Two primary sources in French also provide significant first-hand accounts of the Institute, along with important photographic documentation: See André Beucler, “Berlin secret, Institut für Sexualwissenschaft,” Voilˆ, vol. 2, no. 55 (April 9, 1932): pp. 6f., and Pierre Najac, “L'Institute de la Science Sexuelle ˆ Berlin,” in Janine Merlet (ed.), Vénus et Mercure (Paris: Editions de la Vie Moderne, 1931), pp. 165-192.
21 For an overview of the post-World War I situation in Germany and of the position of homosexuals during the period, see Plant, ch. 1.
22 Quoted in Wolff, p. 198; she does not name the newspaper.
23 For accounts of the 1921 and 1923 attacks, see Wolff, pp. 196-198 and 218, and Steakley, p. 88. Hirschfeld himself describes the harassment he suffered at the hands of the Nazis—including details of the 1921 attack—in an autobiographical sketch published posthumously in Victor Robinson (ed.), Encyclopaedia Sexualis: A Comprehensive Encyclopaedia-Dictionary of the Sexual Sciences (New York City: Dingwall Rock, 1936), pp. 317-321; citation pp. 320-321.
24 See Plant, p. 44.
25 See Marshall, pp. 75-83. Also see Warren Johansson and William A. Percy, "Holocaust, Gay," in Wayne R. Dynes (ed.), Encyclopedia of Homosexuality, vol. 1 (New York City: Garland Publishing, 1990), pp. 546f.
26 Quoted in Steakley, p. 84.
27 For an overview of the Nazis' antihomosexual activities in 1933, see Plant, pp. 50f, 209-211.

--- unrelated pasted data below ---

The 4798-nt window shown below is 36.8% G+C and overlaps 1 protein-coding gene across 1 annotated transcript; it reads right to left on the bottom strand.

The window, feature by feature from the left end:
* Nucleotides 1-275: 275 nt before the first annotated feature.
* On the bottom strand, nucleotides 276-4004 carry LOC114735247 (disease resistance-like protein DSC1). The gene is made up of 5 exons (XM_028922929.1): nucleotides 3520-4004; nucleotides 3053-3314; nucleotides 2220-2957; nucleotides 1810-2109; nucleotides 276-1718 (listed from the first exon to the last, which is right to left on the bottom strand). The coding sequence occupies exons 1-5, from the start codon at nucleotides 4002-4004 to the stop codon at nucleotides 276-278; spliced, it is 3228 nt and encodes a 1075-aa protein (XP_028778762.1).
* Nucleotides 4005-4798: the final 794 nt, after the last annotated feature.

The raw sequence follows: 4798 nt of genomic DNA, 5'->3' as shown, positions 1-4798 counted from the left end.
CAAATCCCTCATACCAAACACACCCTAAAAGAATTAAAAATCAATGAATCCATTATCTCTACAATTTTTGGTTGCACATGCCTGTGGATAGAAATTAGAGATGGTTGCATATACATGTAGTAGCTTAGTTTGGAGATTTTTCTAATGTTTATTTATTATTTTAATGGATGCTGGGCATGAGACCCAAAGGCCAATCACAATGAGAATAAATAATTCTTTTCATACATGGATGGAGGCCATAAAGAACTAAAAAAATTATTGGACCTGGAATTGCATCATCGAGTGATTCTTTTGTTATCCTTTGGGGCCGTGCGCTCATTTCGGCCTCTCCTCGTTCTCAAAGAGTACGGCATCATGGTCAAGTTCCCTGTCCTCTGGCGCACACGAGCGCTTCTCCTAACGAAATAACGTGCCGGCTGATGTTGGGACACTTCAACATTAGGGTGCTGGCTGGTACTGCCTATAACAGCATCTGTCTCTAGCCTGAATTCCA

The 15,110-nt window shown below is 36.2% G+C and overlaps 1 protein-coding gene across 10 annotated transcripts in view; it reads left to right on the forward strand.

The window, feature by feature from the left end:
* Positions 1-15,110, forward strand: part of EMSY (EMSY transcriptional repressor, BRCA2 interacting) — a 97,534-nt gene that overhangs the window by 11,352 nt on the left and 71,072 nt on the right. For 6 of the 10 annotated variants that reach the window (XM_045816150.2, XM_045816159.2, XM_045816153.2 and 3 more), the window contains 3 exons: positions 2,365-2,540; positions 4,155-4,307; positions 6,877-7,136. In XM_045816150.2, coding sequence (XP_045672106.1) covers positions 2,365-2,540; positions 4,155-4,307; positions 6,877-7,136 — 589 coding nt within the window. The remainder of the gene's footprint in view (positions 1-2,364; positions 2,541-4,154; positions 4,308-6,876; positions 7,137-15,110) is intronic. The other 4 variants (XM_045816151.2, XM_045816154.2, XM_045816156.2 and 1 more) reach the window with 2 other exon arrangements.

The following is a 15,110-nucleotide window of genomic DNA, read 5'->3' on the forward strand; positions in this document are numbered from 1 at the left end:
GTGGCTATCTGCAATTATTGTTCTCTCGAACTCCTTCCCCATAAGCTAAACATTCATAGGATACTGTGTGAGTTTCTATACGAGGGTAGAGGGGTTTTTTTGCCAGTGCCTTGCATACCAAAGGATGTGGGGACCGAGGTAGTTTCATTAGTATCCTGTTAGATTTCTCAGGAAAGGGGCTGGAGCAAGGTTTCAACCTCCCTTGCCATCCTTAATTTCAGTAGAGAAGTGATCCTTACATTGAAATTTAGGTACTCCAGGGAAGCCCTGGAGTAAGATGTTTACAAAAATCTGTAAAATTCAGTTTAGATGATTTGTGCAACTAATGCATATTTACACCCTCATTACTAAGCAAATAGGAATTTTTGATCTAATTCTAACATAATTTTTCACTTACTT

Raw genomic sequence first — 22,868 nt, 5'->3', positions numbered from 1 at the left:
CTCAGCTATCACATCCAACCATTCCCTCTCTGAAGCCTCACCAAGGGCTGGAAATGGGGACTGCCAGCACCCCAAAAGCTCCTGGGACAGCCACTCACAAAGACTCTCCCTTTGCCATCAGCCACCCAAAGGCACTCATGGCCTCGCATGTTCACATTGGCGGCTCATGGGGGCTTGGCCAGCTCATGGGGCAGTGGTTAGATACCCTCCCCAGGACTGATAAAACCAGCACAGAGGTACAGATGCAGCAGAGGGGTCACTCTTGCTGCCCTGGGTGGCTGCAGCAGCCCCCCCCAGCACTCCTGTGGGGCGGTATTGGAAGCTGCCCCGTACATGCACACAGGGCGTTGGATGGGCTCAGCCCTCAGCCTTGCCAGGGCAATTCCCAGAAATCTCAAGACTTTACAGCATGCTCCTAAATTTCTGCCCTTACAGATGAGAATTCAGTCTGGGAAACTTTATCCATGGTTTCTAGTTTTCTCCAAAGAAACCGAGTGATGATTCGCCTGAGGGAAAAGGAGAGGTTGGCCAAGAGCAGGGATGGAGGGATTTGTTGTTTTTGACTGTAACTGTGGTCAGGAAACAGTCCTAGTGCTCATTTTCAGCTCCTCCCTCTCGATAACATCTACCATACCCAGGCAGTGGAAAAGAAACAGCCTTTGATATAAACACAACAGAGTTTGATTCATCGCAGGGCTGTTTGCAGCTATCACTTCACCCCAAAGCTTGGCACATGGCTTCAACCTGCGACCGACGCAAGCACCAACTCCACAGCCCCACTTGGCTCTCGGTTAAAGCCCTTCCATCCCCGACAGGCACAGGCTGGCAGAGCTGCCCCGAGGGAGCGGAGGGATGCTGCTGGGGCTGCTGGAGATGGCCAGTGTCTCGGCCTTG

28 Rudolf Klare, Homosexualität und Strafrecht (1937); quoted in Steakley, p. 104.
29 Anthropos, no. 1 (1934); quoted in Steakley, p. 105.
30 Quoted in Günter Grau (ed.), Hidden Holocaust? Gay and Lesbian Persecution in Germany, 1933-45 (London: Cassell, 1995), p. 34.
31 See Oosterhuis, p. 7
32 For the makeup of the clientele at the Eldorado, see the sources in note 8.
33 See the photographic montage of closed bars published in the Viennese periodical Der Notschrei (May 1933): p. 6. The entire page is reproduced in Hingst, et al., p. 154; also see the caption on p. 155. For another version of the photo, see Schoppmann, Days of Masquerade, p. 3. The latter shows the Eldorado from the same angle and with the same rain-slicked street, but the police officers seen in the Notschrei photo are not present.
34 On Röhm and the purge of the SA, see Plant, ch. 53. Also see Max Gallo, The Night of Long Knives (New York City: Harper and Row, 1972), passim; Gallo provides a detailed analysis of the factional infighting behind the purge, but little discussion of the role of antihomosexual ideology in the event.
35 On the propaganda campaign, see Hans-Georg Stümke, “From the ‘People's Consciousness of Right and Wrong' to ‘The Healthy Instincts of the Nation': The Persecution of Homosexuals in Nazi Germany,” in Michael Burleigh (ed) Confronting the Nazi Past: New Debates on Modern German History (London: Collins and Brown, 1996), pp. 154-166; citation pp. 157f.